Streams

Monday's Commute in NY: Subways Run, New Yorkers Patient

Monday, November 05, 2012 - 12:46 PM

The subway map as of 11/15/12

Eight days ago, the subway system shut down.  Seven days ago, it suffered the worst devastation in its history.  All seven tunnels under the East River were flooded.

By Monday morning's commute, most of the subways were running under the East River. The R and the L were not (more on that in a minute).

By Sunday night, the MTA had restored all of the numbered lines across the East River (2, 3, 4, 5 & 7), as well as many lettered lines. This morning, at the last minute, the A, C and E were also connected.  The #1 train ran all the way downtown to Chambers Street.

The rapid restoration of the system caused MTA chairman Joe Lhota to tweet: Who says government doesn't work? Really? Check this out. http://bit.ly/PQ7mnZ.

The link was to the restored subway map.

(Lhota, by the way, is a Republican -- a former Deputy Mayor under Rudy Giuliani.)

MTA spokesman Adam Lisberg says MTA workers have been working "around the clock" to replace signals corroded by salt water.  Lisberg said increased headways -- or time between trains -- was due to reduced power and signalling issues caused by damaged signals.

Commuters, for the most part, were patient as they crowded onto train cars that were running about a third as frequently as usual. In two-and-a-half hours of riding the rails, I didn't hear any sighing, moaning, or cursing at the MTA, or at fellow passengers, a frequent accompaniment to the squeal of the trains on a morning commute.

WNYC's Jim O'Grady reports a similar amount of patience -- for now -- at the J train in Williamsburg, now the backstop for both the L and G. Jim describes the lines as "immense," but says straphangers were so relieved to be able to get into Manhattan that frustration was far from the boiling point.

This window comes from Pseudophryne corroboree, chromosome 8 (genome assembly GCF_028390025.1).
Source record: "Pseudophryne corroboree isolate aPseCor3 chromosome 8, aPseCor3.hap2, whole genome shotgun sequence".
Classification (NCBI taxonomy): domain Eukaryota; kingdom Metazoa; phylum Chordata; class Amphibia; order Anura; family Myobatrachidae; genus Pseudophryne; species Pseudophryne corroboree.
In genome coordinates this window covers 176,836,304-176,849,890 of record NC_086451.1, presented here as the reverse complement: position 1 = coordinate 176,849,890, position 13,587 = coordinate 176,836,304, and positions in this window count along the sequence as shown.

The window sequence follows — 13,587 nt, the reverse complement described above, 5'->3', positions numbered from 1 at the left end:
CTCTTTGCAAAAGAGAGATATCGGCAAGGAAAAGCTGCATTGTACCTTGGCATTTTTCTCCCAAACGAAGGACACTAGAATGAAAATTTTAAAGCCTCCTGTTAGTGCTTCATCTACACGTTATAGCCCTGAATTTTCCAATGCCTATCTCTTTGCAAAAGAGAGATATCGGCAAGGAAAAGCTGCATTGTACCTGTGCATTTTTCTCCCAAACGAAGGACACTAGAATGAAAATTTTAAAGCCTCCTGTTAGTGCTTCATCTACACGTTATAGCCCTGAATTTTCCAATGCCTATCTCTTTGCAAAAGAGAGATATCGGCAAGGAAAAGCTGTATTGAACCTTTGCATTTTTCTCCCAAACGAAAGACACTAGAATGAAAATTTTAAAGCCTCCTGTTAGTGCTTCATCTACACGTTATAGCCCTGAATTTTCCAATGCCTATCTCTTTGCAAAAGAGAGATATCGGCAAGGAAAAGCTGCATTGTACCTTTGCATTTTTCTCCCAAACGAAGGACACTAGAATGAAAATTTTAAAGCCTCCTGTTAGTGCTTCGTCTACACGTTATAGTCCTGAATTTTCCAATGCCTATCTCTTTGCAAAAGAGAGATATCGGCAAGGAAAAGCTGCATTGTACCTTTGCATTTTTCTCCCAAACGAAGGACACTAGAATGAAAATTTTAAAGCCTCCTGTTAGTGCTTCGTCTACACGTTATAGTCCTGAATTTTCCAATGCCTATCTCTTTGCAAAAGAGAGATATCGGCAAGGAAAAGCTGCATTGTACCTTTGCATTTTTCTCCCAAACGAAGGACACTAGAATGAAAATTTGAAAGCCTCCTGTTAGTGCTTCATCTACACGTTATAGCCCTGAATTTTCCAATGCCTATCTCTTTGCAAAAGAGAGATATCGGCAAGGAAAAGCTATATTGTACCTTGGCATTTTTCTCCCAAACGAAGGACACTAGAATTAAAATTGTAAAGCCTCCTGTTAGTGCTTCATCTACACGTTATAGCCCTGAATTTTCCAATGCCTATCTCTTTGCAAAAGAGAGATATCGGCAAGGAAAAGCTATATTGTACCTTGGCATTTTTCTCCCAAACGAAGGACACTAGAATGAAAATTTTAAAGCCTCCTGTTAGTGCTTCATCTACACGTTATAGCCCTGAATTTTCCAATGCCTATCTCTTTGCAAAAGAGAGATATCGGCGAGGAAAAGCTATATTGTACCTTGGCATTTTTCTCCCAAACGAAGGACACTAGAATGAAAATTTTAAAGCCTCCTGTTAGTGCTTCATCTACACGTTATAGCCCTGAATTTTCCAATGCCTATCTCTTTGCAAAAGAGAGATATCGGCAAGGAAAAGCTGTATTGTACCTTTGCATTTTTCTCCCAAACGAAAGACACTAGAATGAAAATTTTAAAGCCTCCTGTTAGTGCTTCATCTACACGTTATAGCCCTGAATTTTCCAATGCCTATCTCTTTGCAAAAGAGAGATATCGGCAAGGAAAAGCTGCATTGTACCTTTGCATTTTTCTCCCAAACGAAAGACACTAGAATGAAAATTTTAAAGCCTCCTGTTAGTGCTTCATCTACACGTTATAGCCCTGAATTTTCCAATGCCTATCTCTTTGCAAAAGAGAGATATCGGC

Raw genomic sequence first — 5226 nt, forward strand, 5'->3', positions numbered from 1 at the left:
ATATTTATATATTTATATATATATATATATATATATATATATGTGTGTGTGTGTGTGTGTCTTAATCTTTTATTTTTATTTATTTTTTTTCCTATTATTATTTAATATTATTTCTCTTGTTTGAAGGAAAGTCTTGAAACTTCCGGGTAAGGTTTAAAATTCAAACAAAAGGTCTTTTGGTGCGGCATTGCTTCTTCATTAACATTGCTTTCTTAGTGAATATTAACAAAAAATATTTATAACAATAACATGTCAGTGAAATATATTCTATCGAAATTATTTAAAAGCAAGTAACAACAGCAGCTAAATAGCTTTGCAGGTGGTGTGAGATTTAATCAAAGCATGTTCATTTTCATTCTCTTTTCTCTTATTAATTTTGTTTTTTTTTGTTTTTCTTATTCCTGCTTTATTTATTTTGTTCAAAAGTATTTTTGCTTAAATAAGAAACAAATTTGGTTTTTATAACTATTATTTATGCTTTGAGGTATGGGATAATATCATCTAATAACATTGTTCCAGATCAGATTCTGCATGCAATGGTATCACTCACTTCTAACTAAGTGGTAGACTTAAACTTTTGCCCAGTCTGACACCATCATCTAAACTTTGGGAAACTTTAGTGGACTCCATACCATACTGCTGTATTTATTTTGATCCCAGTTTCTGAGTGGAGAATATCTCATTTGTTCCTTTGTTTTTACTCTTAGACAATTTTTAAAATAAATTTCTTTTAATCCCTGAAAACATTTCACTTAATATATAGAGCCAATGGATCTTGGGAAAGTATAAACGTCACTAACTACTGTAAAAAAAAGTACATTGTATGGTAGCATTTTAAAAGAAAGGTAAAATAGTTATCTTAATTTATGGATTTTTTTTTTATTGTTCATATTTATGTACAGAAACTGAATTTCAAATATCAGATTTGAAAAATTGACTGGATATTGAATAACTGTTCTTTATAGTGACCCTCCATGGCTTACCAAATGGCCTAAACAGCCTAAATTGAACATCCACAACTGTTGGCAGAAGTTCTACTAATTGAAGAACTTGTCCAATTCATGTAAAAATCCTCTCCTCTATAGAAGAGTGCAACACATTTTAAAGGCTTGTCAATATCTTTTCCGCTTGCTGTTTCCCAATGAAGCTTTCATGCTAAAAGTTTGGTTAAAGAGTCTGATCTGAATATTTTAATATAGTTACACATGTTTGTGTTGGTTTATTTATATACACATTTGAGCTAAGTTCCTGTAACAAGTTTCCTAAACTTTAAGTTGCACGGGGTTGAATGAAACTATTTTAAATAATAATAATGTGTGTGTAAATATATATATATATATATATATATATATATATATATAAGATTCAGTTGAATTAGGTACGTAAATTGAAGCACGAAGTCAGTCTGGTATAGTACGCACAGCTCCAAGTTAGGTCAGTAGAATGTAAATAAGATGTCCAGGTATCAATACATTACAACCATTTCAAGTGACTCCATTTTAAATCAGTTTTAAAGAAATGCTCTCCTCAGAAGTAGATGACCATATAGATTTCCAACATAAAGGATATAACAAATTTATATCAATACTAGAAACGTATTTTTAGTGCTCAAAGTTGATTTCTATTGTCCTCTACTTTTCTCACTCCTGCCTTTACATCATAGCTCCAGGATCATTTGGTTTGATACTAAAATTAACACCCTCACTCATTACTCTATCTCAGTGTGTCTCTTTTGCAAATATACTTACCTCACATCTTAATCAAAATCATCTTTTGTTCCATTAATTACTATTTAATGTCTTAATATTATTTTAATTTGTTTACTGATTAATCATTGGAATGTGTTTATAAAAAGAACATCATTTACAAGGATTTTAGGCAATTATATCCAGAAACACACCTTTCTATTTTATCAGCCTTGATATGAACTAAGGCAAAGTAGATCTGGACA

But at least one straphanger was deterred. "Holy God," he said, seeing the subway line.  "Looks like I'm working from home today.

On Sunday, rider Rachel Tillman applauded outright when the F train re-connected under the East River.  "Good!' she exclaimed, giddily, "It's going all the way.  When I heard the announcement I thought it was a mistake.  Once we reached Jay Street-Metrotech I realized it was going all the way.  It makes me very happy."

 

Tags:

The Morning Brief

Enter your email address and we’ll send you our top 5 stories every day, plus breaking news and weather.

Comments [4]

makfan

Matthias, I counted eight tunnels that were not able to be reopened when service initially started):
Joralemon, Montague, Clark, Cranberry, Rutgers, Canarsie/14th, Steinway, 53rd.

60th and 63rd were reopened early.

Perhaps one of the eight wasn't flooded but merely lacked power? At any rate, the language should not say "All 7 tunnels" since that number is not correct.

Nov. 05 2012 07:44 PM
Rebecca

Any word on when A train service will be restored north of 168th Street? Any word on why it was suspended in the first place? Haven't heard a word about this on WNYC. You might look into it, Ms. Bernstein.

Nov. 05 2012 03:54 PM
Matthias

Correction: there are ten (Joralemon, Montague, Clark, Cranberry, Rutgers, Canarsie, Steinway, 53 St, 60 St, and 63 St tubes).

Nov. 05 2012 01:19 PM
Matthias

What is meant by "all seven tunnels"? There are nine subway tunnels under the East River, at least seven of which took on some water.

Nov. 05 2012 01:14 PM

Leave a Comment

Email addresses are required but never displayed.

Sponsored